'To parents I would caution that while cannabidiol is a plant-based product it appears to have the potential to interact negatively with other antiseizure treatments and cause side-effects.'
- Dr. Richard Huntsman
"We were trying everything, and despite everything we were trying, we were losing our battle," his mother, Mandy McKnight, recalls. "The cannabis … was probably our last hope."
Within 24 hours of starting the oil, McKnight says Liam's seizures stopped for 10 days. Though the seizures came back, she estimates the frequency was about 90 per cent less than before.
Liam can now go for weeks without a seizure, although they tend to return when he is sick with an infection.
McKnight says she welcomes the new findings, as it proves what parents like her have been advocating to their medical teams. "Sometimes science doesn't always lead the way — sometimes it has to catch up."
At Toronto's Sick Kids Hospital, neurologist Blathnaid McCoy is conducting a similar study. She and her team have just enrolled their 20th and final participant in a Tilray-sponsored trial of a combination CBD and THC treatment for children with Dravet syndrome.
McCoy noted there is a significant placebo effect when it comes to epilepsy. That's why it's so important that this team was able to show improvements in seizures above placebo.
"If it improves your seizure control, then families will accept a certain amount of side-effects," McCoy said.
McCoy noted that a THC-CBD combination product is what's available in Canada, so it's what patients here are using.
But, she adds, THC may have some added benefit since it binds directly to cannabinoid receptors. Since little is known about using THC medicinally in children, figuring out the safe dose and limiting side-effects will be key, McCoy said.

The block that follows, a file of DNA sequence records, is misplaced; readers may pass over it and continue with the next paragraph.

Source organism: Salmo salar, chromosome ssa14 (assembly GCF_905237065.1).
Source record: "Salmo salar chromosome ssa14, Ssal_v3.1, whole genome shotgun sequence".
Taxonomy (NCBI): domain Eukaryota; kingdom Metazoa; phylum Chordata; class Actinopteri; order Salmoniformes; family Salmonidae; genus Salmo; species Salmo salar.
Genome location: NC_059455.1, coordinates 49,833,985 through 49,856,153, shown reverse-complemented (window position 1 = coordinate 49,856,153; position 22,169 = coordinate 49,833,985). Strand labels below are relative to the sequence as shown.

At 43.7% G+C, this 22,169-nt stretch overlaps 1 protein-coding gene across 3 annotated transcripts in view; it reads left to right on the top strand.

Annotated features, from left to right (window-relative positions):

Another pediatric epilepsy specialist sees a potential role for cannabis-based treatments in a select group of children with resistant epilepsy, including those with Dravet syndrome.
"To parents I would caution that while cannabidiol is a plant-based product, it appears to have the potential to interact negatively with other antiseizure treatments and cause side-effects," said Dr. Richard Huntsman, a pediatric neurologist at the University of Saskatchewan. He is co-leading a pilot study of highly concentrated CBD oil in children with epilepsy.
Medical supervision is key in part because CBD could affect liver function, said Dr. Danielle Andrade, a neurologist and director of the epilepsy program at Toronto Western Hospital.
Andrade is concerned about misconceptions of using CBD in other types of epilepsy when there is no evidence it works.
"All the patients that were treated, they have very significant learning disability, developmental disability. We don't really know what effects it could cause someone who is higher functioning," Andrade said.
The CBD product used in the study, called Epidiolex, is not approved by regulators or available for sale.